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Blinded by dodgy stats: Frydenberg’s sermon relies on rusty tablets

by Alan Austin | Mar 31, 2022 | Economy & Markets

Australia’s recovery is leading the world? Biggest economic shock since the Depression? There used to be a rule against misleading Parliament. No longer, it seems, writes Alan Austin.

This is almost certainly the most corrupt budget process Australia has endured in living memory. Its deceptions and contradictions are found throughout the budget documents and the Treasurer’s presentations.

The falsehoods

Treasurer Josh Frydenberg told the Parliament:

We have overcome the biggest economic shock since the Great Depression. Our recovery leads the world. Faster and stronger than the United States, the United Kingdom, Canada, France, Germany, Italy and Japan.

The economic shock caused by the pandemic was nowhere near the worst since the Depression. Few developed countries remained in recession for more than one quarter in 2020. Many stayed in recession during the early 1980s recession and the global financial crisis (GFC) for years.

The claim that Australia’s recovery “leads the world” is one of the two most easily disproven falsehoods in the history of budget fabrications. Australia is nowhere near the leaders.

There are 58 highly developed countries, listed by the United Nations Development Program, with populations above 300,000 for which we have current annual GDP growth figures. Australia’s modest 4.2% for the 2021 December quarter ranks 43rd among those 58 nations.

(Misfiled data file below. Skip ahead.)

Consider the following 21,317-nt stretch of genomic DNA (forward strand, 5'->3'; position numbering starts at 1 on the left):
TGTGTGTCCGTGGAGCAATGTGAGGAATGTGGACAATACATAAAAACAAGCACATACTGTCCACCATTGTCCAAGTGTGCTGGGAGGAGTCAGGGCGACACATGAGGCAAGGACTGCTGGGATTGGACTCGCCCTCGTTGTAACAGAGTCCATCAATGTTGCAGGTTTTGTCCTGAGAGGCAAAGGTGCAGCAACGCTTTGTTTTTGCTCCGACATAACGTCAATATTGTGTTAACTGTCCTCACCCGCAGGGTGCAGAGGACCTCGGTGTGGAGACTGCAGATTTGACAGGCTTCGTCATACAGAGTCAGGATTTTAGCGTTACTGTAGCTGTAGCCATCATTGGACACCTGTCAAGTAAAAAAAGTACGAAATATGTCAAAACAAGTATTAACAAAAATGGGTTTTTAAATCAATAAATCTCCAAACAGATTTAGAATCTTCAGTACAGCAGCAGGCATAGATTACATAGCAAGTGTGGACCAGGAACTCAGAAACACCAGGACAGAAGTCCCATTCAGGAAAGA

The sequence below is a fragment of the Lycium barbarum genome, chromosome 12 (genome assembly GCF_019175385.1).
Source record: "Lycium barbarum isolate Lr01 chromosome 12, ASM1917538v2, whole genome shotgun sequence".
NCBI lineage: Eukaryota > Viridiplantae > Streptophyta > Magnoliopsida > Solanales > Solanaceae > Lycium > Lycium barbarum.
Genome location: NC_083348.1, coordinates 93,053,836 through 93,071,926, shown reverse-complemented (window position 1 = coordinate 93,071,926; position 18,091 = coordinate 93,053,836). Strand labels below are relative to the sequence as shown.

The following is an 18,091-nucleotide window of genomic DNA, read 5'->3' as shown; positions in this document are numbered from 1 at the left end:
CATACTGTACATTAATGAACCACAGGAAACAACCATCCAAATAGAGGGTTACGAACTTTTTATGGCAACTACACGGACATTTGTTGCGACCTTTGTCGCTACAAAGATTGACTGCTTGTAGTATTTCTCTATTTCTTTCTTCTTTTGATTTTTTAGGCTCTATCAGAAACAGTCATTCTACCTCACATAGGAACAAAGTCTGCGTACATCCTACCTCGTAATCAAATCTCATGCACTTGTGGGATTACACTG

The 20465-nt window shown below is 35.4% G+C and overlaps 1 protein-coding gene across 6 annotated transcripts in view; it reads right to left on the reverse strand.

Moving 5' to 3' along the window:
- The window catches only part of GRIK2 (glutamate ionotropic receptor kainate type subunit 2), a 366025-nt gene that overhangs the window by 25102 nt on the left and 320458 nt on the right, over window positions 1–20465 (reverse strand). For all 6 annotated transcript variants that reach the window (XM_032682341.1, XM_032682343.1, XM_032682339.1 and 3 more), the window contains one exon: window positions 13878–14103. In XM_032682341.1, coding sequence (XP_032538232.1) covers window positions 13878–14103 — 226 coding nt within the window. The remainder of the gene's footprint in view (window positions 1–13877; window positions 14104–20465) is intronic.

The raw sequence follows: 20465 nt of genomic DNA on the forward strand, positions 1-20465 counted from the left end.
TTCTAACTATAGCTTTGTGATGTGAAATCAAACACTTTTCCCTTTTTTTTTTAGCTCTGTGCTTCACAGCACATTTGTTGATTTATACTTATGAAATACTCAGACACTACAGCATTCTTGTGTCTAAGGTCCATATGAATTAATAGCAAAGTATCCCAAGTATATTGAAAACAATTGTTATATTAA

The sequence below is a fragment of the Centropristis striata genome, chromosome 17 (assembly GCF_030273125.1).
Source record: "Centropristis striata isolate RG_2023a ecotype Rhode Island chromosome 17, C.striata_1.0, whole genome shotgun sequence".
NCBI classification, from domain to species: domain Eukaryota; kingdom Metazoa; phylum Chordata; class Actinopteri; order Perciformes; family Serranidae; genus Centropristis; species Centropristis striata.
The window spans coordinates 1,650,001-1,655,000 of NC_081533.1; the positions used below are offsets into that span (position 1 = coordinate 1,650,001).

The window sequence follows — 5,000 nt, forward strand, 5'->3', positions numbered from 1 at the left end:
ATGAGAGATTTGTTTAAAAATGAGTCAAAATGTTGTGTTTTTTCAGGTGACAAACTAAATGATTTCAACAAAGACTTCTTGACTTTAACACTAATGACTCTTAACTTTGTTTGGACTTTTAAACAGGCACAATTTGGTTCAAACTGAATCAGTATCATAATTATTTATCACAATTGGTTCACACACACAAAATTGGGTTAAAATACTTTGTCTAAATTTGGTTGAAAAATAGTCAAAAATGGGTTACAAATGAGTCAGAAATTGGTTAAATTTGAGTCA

Et, en France?

France, the UK, the US, Sweden, Spain, Austria, Belgium, Norway, and Portugal all grew by more than 5%. The Netherlands, Italy, Hungary, Greece, Singapore, Saudi Arabia and Poland advanced by more than 6%. Ireland, Israel, Turkey, Argentina, Croatia, Georgia and Estonia expanded by more than 8%. Chile, Colombia, Malta, Panama and Slovenia grew by more than 10%.

Other measures also have Australia well down the global tables, and near the bottom on some. These include youth jobless rates, wages growth, retail sales, productivity, social housing and infrastructure investment.



There used to be a rule against misleading Parliament. No longer, it seems.

In another questionable claim, the budget papers assert:

Employment in Australia is now well above pre-pandemic levels, and has grown by more than any major advanced economy.

This is the second of the two most easily disproven falsehoods in Australian budget history.

Since December 2019, the last quarter or month before the pandemic, Australia’s employment has increased by 3.03%. Not bad. But below other wealthy, developed OECD members.

Norway and Israel increased their employed numbers by more than 3% over that period. New Zealand, Denmark and the Netherlands lifted them by more than 4%, while Ireland and Turkey are up more than 6%.

The budget papers claim, further, that:

These [employment] outcomes have been underpinned by the Government’s $314 billion in direct economic support, including JobKeeper, which assisted around 4 million individuals and 1 million businesses.

Again, clearly contradicted by the data. The headline jobless rate was 5.72% in February 2016. In February 2022 it had fallen to 4.04%. This improvement is not the result of businesses employing more workers. It is the result of state and federal governments expanding the public service at an unprecedented rate.